There’s a talk at the Albert Hall here in Canberra on Tuesday 16 February. The title for this session definitely sounds as though a focus group of bureaucrats have signed off on it.
The title is: Urban Renewal – a partnership with the community.
These words are meant to be harmless, non-threatening and inoffensive (well not too much). The more significant thing is what is avoided and what is the real meaning behind these so-called user friendly phrases.
Unfortunately, whatever committee settled on the term ‘Urban Renewal’ overlooked the usual online entries on the meaning and background to this phrase. Even more amazing is that Canberra’s Chief Minister has put himself in charge of Urban Renewal and naively boasts about this on his ‘vibrant’ website (that happens to be headed with a photo of an urban failure).
As anyone with any experience in planning matters knows – ‘Urban Renewal’ has become one of the most threatening titles one could have come up with – and signals trouble to any resident who happens to have invested in a household and is enjoying a reasonable amount of amenity within a well settled suburb.
To be called the Minister for Urban Renewal – is like being called the Grand Poobah of a property development mob that is about to destroy peoples’ lifestyles and their precious local communities!
For some suburbs Urban Renewal has come to represent the new ‘clearances’. Urban Renewal is currently the bureaucratic cover for policies to over-ride the aspirations of pesky residents (and not just here in Canberra!). In the view of those who run Urban Renewal programs, residents are classed as a single entity (rather than a load of complex communities) that simply fails to understand the bigger picture and the urgent need for the renewal of the suburban areas and the construction of loads of new residential opportunities – to provide ‘choice’ (and probably something ‘vibrant’)
The linking of Urban Renewal with the other title – Partnership with the community – is to say that the Government is setting out to change your suburban way of life and it is going to do so by making you a partner in the process. What residents have learnt over the years is that their role in such partnerships is subservient to the greater needs of those who set the property development agenda for this and many other government jurisdictions.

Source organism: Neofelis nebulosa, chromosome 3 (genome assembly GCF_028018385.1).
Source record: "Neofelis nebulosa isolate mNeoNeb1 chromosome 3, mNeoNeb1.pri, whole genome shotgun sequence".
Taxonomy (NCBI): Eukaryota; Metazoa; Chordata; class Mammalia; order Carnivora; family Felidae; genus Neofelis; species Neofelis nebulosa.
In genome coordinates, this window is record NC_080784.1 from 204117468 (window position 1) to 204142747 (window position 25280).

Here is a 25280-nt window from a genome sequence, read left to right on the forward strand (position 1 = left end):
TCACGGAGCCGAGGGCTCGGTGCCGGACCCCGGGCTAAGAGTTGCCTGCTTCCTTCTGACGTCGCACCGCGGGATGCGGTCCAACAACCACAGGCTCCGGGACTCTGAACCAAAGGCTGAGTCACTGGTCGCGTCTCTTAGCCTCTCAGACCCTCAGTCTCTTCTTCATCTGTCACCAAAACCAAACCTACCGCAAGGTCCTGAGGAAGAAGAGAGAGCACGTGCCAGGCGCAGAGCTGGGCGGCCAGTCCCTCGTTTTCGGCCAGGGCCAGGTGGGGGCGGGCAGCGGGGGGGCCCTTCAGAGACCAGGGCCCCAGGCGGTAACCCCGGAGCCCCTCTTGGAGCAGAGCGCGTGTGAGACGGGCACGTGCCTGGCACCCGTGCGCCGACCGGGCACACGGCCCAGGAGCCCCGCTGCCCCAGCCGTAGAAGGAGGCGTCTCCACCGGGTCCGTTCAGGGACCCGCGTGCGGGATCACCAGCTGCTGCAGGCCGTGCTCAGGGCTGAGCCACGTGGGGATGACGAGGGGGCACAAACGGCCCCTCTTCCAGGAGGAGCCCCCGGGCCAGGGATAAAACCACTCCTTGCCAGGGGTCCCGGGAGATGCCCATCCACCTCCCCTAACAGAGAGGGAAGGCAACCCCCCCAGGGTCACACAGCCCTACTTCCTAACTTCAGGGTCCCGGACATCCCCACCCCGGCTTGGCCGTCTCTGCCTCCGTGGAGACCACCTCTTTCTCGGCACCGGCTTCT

One does not have to look far to see who gains most from Urban Renewal. And you can also guess which suburban areas tend not to be subject to Urban Renewal.
By now anyone reading this may have formed an opinion that I am against any form of change across settled suburbs. That would be incorrect.
Any honest and transparent government can bring about change. The word that goes missing in such exercises, or gets badly misused, is ‘community engagement’.
Community engagement is so much more than just fake and imposed ‘partnerships’. It is about governments forming real and realistic networks and close relationships with local residents. It is based on maintaining equity in the manner in which discussions and negotiations are held — no matter how difficult such processes may be.
In the end the government definitely needs to make the final decisions (that’s why we elect them). If these final decisions are based on a transparent approach and about ensuring that the many layers of the communities have ownership of the processes, then anything is possible.
It is definitely not about what happens now in Canberra. It is not about spin-doctors (community liaison officers/ media managers) producing loads of facile arguments in glossy documents explaining why residents just need to acquiesce and accept the clearances in their areas as proposed.
Several years ago I sat down with a visiting international scholar who was in town to talk to politicians and to deliver a paper or two. She quickly agreed that the basics of the older parts of Canberra were sound enough to be built on to bring about a world class city – that produced good design and addressed all the contemporary climate and environmental issues. However she was amazed at the lack of design and environmental issues being addressed in the newer areas and within the new redevelopments within more established part of Canberra. It was that obvious to someone making her first visit to this city. Why is it not obvious to our politicians and the development bureaucrats?
It is with this background to how Urban Renewal is being interpreted for our city that could make the meeting at the Albert Hall a fascinating spectacle.
I am sure that many residents, who have been subject to the unwanted incursions into the suburbs, will have a lot to say.
I urge you to register for Tuesday 16th February 6.30pm at the Albert Hall – click here – to ensure you have a seat.